New twists have developed in the battle to prevent sittings of three courts being transferred from West Cork to Cork city.
A district court judge has signalled he intends to recommence sittings in Kinsale from Jan 1 at a temporary location until a permanent home can be found there for the court.
Meanwhile, a senior garda has sent a submission to the Courts Service outlining the potential negative impact, on gardaí, of transferring the three courts in Skibbereen, Clonakilty and Kinsale.
Kinsale District Court was transferred temporarily to Bandon due to the fact the building it was previously in was deemed unsuitable.
However, at a sitting of the court last Thursday, Judge James McNulty said it had become clear that in co-operation with Cork County Council a permanent home for the court could be found in Kinsale within a reasonable time.
In the interim, he said, the town’s Temperance Hall would be made available for court sittings.
The judge has notified solicitors and gardaí he intends to move the sitting from Bandon back to Kinsale from Jan 1. The judge’s declaration has been welcomed by the 120-strong solicitors on the West Cork Bar Association who are opposed to proposals by the Courts Service to remove the three courts to the city in a move designed to save money.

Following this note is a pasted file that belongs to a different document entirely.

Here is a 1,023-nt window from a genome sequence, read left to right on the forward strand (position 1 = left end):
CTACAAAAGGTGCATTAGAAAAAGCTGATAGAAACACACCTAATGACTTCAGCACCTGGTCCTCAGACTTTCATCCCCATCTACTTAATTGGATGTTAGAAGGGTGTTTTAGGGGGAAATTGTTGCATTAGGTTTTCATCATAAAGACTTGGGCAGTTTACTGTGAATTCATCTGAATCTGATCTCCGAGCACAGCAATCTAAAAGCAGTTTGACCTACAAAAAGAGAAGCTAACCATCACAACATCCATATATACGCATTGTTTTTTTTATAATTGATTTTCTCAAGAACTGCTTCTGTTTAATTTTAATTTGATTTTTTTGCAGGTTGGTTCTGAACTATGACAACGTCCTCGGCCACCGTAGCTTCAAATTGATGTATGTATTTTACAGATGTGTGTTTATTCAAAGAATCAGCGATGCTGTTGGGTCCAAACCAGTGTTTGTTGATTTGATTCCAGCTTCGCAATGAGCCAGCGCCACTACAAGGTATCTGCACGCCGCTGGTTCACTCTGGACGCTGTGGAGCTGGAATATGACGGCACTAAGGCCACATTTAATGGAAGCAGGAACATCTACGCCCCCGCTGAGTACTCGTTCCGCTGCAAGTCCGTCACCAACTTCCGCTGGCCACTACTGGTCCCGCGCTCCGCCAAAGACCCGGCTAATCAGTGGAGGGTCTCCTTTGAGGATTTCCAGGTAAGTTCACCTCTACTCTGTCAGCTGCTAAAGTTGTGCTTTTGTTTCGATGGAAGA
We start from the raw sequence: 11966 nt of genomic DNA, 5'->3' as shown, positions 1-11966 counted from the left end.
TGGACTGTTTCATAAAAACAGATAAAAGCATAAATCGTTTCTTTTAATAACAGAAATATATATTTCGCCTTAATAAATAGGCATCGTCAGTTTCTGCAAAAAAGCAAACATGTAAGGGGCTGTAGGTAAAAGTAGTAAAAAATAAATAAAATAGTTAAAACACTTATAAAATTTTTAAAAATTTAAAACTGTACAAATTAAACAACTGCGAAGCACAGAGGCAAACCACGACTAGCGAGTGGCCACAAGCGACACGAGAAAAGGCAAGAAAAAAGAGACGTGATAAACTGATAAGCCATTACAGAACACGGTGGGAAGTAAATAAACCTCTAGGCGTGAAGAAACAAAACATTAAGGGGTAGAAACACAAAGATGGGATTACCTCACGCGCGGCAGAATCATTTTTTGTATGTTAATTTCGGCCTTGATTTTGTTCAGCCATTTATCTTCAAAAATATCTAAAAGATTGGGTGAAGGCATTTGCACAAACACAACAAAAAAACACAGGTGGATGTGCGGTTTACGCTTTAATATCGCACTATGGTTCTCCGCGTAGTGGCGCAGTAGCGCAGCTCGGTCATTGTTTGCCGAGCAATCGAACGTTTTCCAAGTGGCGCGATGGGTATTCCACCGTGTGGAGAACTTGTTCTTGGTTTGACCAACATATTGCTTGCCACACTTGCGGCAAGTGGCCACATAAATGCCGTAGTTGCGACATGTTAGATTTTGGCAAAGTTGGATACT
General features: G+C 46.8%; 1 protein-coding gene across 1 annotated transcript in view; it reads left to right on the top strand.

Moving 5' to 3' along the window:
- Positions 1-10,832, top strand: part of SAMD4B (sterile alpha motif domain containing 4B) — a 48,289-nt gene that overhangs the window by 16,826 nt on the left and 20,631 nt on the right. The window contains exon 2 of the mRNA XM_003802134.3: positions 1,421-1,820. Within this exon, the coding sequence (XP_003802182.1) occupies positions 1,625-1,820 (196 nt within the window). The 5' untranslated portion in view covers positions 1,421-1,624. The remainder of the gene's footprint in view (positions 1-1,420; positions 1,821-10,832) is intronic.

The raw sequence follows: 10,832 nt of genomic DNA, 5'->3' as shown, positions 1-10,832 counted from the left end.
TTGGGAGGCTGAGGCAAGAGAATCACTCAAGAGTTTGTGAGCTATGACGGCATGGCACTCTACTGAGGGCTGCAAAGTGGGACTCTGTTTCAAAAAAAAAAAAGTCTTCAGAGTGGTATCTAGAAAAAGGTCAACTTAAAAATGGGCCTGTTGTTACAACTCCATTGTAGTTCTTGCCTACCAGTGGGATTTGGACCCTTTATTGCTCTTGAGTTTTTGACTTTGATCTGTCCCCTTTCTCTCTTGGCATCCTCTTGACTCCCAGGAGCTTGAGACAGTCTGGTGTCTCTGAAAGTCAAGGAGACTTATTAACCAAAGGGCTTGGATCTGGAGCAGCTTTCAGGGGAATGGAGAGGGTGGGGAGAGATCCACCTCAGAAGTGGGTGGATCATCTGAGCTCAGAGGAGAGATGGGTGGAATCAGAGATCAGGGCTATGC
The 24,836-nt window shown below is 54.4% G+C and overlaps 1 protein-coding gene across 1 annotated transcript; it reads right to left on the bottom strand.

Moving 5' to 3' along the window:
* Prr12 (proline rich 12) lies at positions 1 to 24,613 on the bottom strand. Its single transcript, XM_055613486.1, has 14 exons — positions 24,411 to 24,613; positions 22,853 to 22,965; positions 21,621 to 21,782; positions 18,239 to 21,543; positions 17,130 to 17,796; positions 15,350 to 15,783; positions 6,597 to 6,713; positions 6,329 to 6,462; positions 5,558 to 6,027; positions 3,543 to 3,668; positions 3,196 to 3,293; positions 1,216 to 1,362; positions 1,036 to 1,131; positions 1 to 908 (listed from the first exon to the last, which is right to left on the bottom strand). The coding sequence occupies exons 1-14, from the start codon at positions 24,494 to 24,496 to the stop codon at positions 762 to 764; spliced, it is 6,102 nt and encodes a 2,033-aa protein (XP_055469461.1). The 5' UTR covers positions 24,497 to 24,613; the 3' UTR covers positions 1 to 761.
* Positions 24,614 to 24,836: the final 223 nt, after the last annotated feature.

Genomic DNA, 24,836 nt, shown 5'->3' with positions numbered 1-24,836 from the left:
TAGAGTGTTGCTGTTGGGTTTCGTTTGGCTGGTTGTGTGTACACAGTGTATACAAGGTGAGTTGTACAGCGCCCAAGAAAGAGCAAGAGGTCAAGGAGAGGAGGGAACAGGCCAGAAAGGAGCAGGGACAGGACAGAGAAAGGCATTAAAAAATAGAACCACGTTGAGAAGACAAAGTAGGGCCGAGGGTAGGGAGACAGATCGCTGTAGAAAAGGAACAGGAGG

But the solicitors say it will cost other state bodies and the public considerably more than the savings the Courts Service would make.
Chief Superintendent Tom Hayes, who is in charge of policing in the region, confirmed he had been given an opportunity by the Courts Service to comment on its proposals.
“I have availed of that opportunity. The Courts Service has been made aware of the potential negative impact on the Garda budget if all three courts are transferred to Cork City.
“The Courts Service has undertaken to consider my submission in relation to this,” he said.
Local politicians have expressed concern that gardaí attending courts could be delayed for hours in the city and this could leave their areas undermanned.
West Cork Bar Association president Diarmuid O’Shea said his organisation had sent a submission to all 17 members of the Courts Service pointing out its concerns.
“As far as I know there will be no meeting of the Courts Service until the second week in December, so there will be no decision until then, at least. We understand that when a decision is made we will be consulted again,” Mr O’Shea said.
The Kinsale-based solicitor said he was very happy with Judge McNulty’s decision to return court sittings to the harbour town.
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